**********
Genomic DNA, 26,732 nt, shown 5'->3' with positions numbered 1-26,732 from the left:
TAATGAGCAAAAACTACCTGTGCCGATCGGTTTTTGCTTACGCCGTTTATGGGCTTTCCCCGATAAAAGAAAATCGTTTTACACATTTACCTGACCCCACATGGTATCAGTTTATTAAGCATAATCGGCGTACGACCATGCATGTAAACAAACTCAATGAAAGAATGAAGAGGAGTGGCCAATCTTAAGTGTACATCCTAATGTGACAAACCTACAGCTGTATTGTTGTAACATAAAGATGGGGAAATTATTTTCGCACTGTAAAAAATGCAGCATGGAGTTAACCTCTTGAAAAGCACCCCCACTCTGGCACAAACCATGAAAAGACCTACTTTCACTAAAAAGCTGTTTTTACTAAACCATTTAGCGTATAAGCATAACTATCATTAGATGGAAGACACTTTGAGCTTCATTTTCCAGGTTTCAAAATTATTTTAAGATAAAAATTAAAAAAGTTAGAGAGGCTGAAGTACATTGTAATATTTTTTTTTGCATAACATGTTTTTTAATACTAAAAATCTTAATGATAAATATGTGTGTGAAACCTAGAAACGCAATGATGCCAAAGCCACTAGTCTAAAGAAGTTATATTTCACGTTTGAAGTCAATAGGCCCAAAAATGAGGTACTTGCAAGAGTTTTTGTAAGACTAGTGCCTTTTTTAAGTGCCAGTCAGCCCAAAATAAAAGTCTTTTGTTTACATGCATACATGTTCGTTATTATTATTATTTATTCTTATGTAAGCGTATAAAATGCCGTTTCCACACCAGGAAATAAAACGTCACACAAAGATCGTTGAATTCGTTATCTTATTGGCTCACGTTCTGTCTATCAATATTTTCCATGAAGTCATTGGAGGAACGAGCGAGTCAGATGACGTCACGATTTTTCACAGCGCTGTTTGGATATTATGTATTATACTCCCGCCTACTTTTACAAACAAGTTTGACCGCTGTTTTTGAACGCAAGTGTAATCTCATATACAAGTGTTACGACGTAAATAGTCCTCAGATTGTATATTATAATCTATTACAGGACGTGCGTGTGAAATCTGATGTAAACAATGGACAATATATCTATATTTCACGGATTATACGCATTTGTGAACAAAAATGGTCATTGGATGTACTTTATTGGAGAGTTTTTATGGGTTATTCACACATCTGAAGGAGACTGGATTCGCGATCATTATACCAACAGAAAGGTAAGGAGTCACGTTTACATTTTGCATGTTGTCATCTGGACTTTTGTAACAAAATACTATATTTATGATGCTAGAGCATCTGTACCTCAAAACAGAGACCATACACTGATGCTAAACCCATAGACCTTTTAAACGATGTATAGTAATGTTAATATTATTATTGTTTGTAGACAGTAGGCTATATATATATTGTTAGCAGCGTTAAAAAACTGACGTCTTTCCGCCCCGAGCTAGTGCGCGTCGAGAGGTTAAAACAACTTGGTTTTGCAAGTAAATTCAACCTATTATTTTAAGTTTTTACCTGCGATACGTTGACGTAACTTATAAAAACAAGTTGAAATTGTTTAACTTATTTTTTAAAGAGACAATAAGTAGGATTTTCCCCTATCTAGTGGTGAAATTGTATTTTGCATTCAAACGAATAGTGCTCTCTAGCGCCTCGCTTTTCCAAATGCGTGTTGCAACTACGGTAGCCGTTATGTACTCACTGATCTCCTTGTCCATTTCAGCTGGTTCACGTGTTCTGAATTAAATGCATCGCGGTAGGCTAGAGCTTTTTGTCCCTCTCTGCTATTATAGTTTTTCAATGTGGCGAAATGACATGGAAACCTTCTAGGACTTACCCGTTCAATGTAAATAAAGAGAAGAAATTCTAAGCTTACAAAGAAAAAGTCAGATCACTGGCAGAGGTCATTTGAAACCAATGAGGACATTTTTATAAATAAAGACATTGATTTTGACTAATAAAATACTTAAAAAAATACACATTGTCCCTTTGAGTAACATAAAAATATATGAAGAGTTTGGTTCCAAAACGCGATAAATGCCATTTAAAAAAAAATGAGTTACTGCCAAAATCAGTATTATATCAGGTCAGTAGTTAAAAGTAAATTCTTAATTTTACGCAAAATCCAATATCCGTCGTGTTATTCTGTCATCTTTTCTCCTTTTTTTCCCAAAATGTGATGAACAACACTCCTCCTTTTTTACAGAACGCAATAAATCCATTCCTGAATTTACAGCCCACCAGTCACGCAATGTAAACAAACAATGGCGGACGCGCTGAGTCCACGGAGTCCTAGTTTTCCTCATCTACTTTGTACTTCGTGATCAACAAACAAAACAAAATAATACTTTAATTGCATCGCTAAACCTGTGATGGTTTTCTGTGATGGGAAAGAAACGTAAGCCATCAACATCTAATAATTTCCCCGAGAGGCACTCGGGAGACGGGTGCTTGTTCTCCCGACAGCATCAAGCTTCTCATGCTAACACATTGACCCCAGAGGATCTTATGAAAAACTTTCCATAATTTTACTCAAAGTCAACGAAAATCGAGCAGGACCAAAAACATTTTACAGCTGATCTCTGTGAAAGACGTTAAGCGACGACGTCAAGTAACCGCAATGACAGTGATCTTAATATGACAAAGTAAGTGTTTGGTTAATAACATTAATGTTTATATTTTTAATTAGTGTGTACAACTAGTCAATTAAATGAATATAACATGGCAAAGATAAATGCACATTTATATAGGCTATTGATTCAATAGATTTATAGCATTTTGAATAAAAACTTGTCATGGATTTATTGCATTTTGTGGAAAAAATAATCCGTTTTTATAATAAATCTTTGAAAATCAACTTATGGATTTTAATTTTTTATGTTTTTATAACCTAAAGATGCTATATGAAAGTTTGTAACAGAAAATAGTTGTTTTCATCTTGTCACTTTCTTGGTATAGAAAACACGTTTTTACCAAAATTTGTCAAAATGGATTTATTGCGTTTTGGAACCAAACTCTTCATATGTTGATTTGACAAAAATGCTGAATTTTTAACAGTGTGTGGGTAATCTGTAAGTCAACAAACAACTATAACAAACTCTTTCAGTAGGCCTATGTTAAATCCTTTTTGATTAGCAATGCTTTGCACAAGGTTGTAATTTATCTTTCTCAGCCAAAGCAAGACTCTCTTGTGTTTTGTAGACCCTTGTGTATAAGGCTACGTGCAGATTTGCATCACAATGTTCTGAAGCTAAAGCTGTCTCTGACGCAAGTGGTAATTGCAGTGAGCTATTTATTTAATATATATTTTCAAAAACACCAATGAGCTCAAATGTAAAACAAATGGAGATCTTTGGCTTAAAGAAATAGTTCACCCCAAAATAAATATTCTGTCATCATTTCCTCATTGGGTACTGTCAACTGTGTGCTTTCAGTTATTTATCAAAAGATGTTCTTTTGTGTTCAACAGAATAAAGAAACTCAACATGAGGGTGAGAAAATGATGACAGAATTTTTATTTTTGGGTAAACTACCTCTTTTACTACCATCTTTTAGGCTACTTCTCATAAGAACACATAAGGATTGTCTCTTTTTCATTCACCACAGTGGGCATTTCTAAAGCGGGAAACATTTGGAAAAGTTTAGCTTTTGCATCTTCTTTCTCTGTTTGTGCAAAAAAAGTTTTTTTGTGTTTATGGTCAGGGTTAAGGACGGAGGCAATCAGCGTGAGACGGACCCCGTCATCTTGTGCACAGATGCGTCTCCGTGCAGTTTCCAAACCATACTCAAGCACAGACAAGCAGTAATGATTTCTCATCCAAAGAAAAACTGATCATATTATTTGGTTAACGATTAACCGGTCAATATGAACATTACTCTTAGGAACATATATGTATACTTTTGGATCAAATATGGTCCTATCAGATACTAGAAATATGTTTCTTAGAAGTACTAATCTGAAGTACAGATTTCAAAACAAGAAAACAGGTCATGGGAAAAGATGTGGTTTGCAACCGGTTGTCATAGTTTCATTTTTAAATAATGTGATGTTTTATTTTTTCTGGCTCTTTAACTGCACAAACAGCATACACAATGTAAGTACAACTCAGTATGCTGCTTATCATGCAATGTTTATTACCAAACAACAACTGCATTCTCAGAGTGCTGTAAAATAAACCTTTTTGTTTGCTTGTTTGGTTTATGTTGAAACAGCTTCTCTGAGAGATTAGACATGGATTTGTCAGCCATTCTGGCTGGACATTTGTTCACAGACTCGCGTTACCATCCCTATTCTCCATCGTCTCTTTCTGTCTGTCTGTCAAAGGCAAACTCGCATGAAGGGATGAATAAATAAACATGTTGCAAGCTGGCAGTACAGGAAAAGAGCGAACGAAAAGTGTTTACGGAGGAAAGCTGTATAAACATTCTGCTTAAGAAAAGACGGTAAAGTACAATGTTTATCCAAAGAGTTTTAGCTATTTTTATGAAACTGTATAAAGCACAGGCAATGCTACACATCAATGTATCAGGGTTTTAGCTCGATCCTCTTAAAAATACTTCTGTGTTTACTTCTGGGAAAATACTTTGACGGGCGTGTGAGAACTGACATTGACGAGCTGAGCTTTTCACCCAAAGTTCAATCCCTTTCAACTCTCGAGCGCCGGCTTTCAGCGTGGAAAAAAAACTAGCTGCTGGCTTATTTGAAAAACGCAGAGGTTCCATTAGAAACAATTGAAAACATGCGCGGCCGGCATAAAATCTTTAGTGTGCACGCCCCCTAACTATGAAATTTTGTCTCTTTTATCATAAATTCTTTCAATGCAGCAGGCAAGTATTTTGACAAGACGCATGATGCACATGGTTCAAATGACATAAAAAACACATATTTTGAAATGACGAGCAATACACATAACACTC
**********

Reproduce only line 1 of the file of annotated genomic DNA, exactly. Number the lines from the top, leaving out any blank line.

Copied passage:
Genomic DNA, 26,732 nt, shown 5'->3' with positions numbered 1-26,732 from the left: